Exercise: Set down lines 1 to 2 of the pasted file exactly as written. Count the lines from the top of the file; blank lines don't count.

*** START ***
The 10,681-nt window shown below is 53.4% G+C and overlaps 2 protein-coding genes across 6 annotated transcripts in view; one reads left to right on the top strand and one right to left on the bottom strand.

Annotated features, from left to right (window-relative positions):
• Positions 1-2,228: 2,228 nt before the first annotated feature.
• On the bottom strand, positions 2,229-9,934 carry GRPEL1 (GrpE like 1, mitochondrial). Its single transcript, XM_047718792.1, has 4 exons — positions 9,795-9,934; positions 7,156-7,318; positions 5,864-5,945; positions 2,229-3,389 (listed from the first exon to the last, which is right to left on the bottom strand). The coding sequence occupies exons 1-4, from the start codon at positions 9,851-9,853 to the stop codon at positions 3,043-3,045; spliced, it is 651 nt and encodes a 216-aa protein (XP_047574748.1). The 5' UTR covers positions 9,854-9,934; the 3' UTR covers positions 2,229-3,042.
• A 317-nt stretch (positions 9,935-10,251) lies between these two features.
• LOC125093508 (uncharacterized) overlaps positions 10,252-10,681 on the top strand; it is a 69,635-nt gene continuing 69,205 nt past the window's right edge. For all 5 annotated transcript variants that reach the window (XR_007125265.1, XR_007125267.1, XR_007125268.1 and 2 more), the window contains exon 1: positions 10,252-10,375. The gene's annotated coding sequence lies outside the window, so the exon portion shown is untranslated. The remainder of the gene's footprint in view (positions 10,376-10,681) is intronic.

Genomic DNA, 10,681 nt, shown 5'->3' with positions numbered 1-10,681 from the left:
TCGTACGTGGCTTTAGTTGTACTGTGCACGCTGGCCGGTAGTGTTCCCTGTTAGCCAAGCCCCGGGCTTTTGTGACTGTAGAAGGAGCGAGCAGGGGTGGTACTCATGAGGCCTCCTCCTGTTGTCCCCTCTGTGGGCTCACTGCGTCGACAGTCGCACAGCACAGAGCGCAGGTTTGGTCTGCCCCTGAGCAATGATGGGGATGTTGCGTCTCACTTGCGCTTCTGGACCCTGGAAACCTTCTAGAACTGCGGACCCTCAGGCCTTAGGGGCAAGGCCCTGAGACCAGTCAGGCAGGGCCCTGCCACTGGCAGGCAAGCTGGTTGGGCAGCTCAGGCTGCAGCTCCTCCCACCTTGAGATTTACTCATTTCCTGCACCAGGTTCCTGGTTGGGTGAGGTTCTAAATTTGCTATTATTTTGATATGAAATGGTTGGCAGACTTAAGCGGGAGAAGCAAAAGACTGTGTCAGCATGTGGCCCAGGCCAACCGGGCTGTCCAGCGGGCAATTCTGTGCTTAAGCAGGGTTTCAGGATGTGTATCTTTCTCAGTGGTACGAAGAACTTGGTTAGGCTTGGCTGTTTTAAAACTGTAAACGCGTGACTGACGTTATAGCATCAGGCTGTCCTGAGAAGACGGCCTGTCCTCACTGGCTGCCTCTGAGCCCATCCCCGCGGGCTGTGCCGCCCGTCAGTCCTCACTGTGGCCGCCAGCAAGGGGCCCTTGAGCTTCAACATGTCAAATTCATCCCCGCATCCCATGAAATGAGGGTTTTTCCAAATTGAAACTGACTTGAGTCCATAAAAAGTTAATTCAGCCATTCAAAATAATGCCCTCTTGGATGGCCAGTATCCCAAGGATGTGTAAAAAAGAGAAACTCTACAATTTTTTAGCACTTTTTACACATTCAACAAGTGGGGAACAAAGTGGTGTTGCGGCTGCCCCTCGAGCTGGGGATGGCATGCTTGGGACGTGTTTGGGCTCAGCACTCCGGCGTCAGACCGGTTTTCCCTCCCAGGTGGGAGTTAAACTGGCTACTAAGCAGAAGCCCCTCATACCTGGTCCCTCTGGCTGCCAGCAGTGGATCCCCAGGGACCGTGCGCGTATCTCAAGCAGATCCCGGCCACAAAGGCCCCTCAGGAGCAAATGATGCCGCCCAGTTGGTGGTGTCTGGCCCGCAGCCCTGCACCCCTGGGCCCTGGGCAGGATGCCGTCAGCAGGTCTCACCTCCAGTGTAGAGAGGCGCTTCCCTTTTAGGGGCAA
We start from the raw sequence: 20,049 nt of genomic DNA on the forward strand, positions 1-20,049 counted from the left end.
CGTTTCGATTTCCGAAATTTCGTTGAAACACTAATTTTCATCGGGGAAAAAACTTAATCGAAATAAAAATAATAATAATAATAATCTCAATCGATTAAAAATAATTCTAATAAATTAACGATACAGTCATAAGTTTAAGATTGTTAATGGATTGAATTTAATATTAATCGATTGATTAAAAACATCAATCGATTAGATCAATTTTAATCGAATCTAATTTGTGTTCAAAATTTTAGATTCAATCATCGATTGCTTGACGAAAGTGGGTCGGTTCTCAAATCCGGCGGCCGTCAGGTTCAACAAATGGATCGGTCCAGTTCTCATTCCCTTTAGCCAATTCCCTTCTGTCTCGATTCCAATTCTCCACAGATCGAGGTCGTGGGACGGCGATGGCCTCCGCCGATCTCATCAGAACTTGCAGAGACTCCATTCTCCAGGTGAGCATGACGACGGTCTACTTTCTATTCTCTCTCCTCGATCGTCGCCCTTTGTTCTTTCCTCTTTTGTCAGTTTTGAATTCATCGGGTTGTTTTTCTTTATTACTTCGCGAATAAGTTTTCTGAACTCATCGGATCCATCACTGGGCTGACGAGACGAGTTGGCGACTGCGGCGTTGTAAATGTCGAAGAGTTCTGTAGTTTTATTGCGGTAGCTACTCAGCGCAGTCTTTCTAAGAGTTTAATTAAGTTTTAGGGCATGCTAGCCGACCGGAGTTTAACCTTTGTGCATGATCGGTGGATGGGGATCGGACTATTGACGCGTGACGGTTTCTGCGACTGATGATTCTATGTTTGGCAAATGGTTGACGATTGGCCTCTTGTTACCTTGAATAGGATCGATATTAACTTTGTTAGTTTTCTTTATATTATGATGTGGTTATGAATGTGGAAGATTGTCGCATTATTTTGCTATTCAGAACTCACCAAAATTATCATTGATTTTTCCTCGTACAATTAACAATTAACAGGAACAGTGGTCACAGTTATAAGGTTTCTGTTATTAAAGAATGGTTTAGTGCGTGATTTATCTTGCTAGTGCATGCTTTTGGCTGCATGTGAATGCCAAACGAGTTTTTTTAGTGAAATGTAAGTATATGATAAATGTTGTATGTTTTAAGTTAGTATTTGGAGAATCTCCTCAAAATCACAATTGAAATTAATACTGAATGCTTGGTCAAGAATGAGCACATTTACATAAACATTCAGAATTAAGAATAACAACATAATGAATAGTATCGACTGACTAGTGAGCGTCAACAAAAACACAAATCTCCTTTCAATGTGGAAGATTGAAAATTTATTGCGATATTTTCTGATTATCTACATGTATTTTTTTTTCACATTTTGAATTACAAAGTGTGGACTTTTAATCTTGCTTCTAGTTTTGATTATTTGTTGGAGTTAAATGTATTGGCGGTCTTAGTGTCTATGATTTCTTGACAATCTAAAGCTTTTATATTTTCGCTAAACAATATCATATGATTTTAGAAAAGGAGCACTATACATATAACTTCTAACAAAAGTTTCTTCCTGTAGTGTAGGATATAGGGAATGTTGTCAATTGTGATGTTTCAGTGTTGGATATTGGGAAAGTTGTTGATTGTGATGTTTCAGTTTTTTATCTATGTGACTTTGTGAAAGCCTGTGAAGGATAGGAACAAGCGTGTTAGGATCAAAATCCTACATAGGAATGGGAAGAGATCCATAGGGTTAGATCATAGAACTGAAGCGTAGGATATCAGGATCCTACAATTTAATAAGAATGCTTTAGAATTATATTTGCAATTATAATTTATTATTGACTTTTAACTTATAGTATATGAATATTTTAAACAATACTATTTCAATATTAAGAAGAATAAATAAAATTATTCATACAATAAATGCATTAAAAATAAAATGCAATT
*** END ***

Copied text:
The 10,681-nt window shown below is 53.4% G+C and overlaps 2 protein-coding genes across 6 annotated transcripts in view; one reads left to right on the top strand and one right to left on the bottom strand.

Annotated features, from left to right (window-relative positions):